Qualitative research involves an interpretive, naturalistic approach which is conducted through critical, self-reflexive enquiry where the researcher should be constantly asking questions about his role in the research process. Qualitative research design includes interviews, case studies, participant observation, action research, historical research, philosophical research, of which phenomenological research, an approach to collect qualitative data.
This research method distinguishes itself from other research designs as it aims to provide a live experience despite quantifying the research. Phenomenology study inherits the experience from the participant’s perspective, as a result, no formulation of the hypothesis is required to carry on the process of data collection. The phenomenological method used in epistemology, where data and information can be obtained only by emphasising personal experiences and comprehension.
Phenomenology uses multi-methods such as focus group meetings, participant observation, interviews, conversations, analysis of diaries and other personal texts. To solve the purpose, the questionnaire used is more unstructured and open-ended to explore the experiences of the respondents. Simply put, phenomenology emphasises subjectivity aiming to collect the data in detail using more unstructured questions.
Generally, such research methodology is used in finding out an individual’s experiences, perceptions from their perspectives and in the research studies related to psychology & medical.
Few research examples employing phenomenological research are as follows:
- Experiences of Higher Education Students with Disabilities
- Studying the green flash that sometimes happens just after sunset or just before sunrise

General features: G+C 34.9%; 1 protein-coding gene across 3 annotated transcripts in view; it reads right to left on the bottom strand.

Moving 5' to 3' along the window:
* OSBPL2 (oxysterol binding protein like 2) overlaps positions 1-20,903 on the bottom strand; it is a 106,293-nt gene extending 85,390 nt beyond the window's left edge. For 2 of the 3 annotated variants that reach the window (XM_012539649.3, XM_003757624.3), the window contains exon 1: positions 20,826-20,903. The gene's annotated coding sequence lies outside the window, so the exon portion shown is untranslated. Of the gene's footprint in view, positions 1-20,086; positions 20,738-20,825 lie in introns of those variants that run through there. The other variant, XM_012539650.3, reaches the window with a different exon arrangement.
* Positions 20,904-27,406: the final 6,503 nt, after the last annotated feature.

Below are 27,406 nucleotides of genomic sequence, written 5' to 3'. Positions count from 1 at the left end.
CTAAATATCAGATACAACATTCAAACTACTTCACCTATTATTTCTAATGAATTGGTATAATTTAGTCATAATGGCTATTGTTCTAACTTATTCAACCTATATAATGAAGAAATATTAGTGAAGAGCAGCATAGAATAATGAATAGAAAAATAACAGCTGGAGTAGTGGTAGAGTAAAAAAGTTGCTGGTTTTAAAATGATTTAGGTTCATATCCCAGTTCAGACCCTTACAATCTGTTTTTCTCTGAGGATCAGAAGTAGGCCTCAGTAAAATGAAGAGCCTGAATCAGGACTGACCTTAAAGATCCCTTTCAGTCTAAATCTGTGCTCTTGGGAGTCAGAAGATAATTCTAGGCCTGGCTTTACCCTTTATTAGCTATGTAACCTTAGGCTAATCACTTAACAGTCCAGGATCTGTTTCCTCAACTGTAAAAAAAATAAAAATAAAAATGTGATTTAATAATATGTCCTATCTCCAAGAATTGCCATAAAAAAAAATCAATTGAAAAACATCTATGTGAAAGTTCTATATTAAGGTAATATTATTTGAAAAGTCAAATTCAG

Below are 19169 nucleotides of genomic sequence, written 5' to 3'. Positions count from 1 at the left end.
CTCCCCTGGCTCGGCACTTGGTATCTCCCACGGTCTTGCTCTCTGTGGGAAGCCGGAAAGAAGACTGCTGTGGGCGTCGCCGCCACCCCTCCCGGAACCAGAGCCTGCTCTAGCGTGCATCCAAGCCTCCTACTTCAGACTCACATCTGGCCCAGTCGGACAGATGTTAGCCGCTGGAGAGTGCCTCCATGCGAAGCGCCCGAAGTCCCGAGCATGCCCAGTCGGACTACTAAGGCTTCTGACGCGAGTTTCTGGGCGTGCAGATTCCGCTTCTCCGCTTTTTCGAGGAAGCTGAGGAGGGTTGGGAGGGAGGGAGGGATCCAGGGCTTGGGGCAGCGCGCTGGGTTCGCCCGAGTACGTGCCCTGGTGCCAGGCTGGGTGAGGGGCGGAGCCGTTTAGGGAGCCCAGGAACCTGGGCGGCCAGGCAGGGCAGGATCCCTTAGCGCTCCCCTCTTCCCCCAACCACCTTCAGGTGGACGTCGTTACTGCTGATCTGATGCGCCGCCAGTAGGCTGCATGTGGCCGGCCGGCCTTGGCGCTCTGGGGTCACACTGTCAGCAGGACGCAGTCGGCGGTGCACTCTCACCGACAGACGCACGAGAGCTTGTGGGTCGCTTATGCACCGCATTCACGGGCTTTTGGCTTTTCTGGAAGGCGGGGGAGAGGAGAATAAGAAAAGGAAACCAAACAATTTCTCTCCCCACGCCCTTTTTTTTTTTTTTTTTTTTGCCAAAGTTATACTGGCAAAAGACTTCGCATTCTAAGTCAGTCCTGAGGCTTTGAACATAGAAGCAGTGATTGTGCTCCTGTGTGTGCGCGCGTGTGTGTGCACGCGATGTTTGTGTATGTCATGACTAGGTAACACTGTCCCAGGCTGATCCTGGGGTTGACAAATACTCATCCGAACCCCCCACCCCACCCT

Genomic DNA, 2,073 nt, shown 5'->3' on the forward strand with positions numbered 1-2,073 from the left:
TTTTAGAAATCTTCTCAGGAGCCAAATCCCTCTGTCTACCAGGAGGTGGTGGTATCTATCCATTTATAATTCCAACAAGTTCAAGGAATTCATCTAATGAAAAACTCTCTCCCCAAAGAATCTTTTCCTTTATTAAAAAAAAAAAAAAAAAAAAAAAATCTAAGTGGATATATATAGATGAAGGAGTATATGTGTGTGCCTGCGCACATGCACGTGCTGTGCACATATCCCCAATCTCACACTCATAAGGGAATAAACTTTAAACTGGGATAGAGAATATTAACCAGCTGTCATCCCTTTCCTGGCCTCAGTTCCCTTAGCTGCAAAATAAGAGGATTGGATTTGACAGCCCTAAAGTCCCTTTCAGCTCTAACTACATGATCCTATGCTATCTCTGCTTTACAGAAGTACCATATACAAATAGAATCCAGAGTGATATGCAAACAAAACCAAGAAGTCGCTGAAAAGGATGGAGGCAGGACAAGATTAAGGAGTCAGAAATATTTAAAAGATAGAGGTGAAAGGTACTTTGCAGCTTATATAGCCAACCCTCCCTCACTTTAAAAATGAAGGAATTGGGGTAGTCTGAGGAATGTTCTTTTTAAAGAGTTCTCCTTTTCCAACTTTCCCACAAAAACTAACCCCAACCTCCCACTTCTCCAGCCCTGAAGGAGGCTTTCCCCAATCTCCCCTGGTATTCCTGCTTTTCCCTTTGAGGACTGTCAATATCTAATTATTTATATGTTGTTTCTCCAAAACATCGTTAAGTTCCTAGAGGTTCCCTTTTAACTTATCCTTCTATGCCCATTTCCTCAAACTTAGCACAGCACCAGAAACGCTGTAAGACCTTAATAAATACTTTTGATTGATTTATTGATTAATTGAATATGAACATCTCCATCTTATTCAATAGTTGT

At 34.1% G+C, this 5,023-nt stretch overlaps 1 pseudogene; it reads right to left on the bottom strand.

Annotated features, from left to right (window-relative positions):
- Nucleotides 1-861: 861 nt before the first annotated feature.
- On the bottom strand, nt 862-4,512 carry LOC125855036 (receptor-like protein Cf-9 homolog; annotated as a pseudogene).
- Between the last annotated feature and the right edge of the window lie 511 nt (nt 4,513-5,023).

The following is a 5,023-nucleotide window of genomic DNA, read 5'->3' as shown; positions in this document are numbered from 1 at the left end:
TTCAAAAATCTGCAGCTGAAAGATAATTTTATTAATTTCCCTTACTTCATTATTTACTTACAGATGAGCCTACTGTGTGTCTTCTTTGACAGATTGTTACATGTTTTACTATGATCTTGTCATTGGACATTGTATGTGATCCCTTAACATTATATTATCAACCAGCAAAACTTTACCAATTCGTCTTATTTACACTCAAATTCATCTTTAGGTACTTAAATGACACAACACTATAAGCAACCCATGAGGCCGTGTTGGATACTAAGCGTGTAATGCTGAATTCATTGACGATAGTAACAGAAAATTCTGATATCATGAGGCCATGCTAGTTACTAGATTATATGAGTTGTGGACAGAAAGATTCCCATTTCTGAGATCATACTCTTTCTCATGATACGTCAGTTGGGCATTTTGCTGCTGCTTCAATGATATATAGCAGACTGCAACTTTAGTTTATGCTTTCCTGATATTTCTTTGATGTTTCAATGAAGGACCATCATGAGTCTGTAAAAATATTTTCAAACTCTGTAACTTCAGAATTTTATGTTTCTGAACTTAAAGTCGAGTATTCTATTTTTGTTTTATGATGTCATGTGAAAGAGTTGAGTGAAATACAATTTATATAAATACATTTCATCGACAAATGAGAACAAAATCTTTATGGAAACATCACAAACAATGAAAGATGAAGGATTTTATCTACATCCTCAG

- Experiences of parents of young children suffering from autism receiving special education services
- A phenomenological study on the resilience of old age people from chronic disease
Phenomenology does not focus on measurements or explanations but searches for the meaning or essence of an experience. Phenomenology research is different in that the researcher is often participatory and the other participants are co-researchers in many cases. This research emphasises the study as a holistic approach rather than considering into parts.
Typically, a phenomenological research study follows the four steps, of which includes:
- Bracketing – It is the process to keep a check on any preconceived beliefs or opinions about the phenomenon being researched.
- Intuition – In this step the researcher gets fully involved in the study but simultaneously considers the phenomenon conceived by others.
- Analysis – Here the researcher uses processes such as coding and categorising to organise the data.
- Description – This process involves utilisation of cognition regarding data collection and after understanding the phenomenon communicates it to others.
Talking about the strengths of phenomenological research, it provides an in-depth understanding of the themes and meanings of experience that emerge from the data and provides sensible meaning to lived experience. Such type of study contributes to the development of changes in policies or development of new theories. But many a time, researcher may not be able to express the experiences to its full context due to different barriers such as age, language, cognition, motivation, embarrassment and other factors.
Sometimes the researcher may be biased which is difficult to determine. Also, the results may not be statistically reliable even if the large sample size is taken and may not produce results which may be generalised over the whole population.
The darker side of this research is that the policymakers do not provide much credibility to it as the subjectivity of the data may lead to difficulty in establishing reliability and validity.